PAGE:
EVE Is Dying...Slowly

So. EVE has been "dying" as long as it has been around. It's always easy to predict it's over.

I'm calling it here, though. EVE will perish sometime in late 2020 or early 2021. The handwriting is on the wall.

  1. CCP has finally managed to get some other properties going that actually make money. Valkyrie is doing well enough to get an expansion and support for more platforms. Gunjack 2 is (to my mind inexplicably) selling well enough to pay for its relatively modest development cost. CCP can see a future without their (formerly) flagship property. This is the first time in CCP's history where there has ever been so much light at the end of the tunnel.

  2. There's a whole lot of brand-burning available to CCP, and they're jumping on it. Measures that will likely reduce the long-term profitability of EVE but make short-run profits have sprung up like crazy. Skins, skill injectors, and notably Alpha clones have been really successful marketing ventures, and to some extent all three have been at the expense of good gameplay and overall fun.

    Skins are hurting gameplay? Surprisingly I think they are. They have become the default reward given by CCP on special occasions. The hype around IGC skins at AT XV emphasizes this point. The problem there is that previous rewards affected the gameplay in interesting ways: skins don't at all. They are stupidly cheap to produce (given that they are all just color changes) and don't give game designers any opportunity to practice their skills.

    Skill injectors have hurt the game. The stupidly wealthy can recover their lost T3 Cruiser skill, for example, by just dumping ISK into injectors. The rest of us have to wait a week or two, missing valuable training on other skills. The demise of the Character Market can be directly traced to skill injectors: why buy a clone when you can build your own — except to harvest its tasty skill points. Most importantly, that sense of accomplishment that one gets by patiently training an expensive skill is undermined by the fact that everybody else just got it by paying ISK, probably from their IRL wallet. At least that's a reasonable perception.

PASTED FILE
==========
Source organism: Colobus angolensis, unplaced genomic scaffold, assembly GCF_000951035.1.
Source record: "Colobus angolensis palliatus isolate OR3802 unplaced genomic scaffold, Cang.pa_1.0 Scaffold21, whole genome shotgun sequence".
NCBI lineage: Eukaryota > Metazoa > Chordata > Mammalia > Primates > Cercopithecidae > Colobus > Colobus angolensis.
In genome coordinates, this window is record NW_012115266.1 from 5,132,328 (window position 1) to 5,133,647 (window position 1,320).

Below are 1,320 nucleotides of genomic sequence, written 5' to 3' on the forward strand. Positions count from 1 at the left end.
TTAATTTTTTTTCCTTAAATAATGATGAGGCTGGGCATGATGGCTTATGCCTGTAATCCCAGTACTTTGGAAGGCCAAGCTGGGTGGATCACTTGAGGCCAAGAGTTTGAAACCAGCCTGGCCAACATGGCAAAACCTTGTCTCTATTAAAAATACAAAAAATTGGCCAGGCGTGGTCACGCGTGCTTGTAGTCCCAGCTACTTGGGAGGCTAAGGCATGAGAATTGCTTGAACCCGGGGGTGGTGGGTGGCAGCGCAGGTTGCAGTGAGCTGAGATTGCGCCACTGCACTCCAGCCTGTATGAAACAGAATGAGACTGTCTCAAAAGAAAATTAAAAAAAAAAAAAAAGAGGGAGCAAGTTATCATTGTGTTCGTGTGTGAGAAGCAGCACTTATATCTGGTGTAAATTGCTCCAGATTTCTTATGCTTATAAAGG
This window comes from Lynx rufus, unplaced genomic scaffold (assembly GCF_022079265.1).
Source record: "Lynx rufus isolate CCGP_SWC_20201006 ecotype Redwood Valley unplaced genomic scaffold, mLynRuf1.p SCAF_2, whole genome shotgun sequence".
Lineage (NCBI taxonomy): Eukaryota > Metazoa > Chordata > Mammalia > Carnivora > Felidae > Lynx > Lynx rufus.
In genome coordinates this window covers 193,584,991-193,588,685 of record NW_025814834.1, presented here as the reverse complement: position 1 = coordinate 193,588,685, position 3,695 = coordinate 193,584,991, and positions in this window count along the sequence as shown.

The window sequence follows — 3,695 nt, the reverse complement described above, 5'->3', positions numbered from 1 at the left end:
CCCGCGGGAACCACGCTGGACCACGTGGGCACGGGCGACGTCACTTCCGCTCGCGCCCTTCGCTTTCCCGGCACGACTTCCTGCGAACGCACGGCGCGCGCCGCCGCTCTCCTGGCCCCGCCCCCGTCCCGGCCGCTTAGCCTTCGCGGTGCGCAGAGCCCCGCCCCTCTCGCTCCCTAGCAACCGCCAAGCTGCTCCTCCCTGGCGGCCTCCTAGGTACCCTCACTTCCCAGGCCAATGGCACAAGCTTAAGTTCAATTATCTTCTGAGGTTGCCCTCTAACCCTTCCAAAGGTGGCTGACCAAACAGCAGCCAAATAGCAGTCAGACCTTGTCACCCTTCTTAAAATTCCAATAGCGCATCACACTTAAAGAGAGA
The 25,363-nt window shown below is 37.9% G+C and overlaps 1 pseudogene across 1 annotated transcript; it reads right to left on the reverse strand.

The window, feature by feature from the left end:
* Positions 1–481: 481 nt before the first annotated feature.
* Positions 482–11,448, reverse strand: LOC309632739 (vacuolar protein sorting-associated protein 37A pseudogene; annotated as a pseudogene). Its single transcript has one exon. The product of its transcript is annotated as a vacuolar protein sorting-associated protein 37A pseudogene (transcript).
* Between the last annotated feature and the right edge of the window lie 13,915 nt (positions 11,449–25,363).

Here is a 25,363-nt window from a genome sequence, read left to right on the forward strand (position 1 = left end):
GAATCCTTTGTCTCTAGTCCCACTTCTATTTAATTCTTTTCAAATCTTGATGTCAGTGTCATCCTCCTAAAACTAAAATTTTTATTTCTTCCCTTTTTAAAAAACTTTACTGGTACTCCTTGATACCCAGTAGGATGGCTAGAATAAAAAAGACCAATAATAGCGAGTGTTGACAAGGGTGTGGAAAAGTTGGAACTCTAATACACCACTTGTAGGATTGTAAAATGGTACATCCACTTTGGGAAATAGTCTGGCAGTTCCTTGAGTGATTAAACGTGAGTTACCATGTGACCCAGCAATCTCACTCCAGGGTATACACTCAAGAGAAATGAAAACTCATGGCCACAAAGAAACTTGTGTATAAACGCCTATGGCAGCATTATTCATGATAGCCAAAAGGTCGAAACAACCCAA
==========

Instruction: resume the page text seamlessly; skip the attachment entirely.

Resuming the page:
Alpha clones are a textbook brand-burning exercise. I predicted before they came out that they would have no long-term impact on PCU, and while it took longer than I thought for it to drop back out we're now back to below where we started. Worse yet, quite a few of those logged-on players are now paying nothing: not cash nor even ISK. CCP's EVE revenue has apparently been affected by this already, and likely will be affected more.

  3. EVE development has found a new equilibrium in which many changes are being made, but most of them are inexpensive and kind of worthless. This is classic brand-burning: give the appearance of vibrant development while cutting development costs dramatically. The only major change in terms of coding effort is Citadels, and these likely will pay for themselves even in the short run by reducing the CCP support costs associated with the POS nightmare.

  4. The UI has always been EVE's weakest point by far, and what was maybe acceptable in 2002 looks just ludicrous in 2017. CCP has chipped away at it a screen at a time, but only an Augean Stables effort led by an experienced and skilled UX team could give the client the kind of facelift it really needs. The nightmare of right-click popup menus needs to go. The proliferation of hidden UI features needs to go. For example today I learned, after three years playing the game, that you can launch drones by simply dragging them out of the drone window into space. I learned this not by any in-game resource or official documentation (hah) but by watching a Wingspan video where he did it.

    The weak CCP commitment to UX improvements has produced fixes for some of the longest-standing sore spots, but this just emphasizes how bad things are. I can now jump clone without pausing my skill queue? Hip hip hooray, I guess. Again, the brand-burning plan is to try to fix the worst things with minimal possible development effort.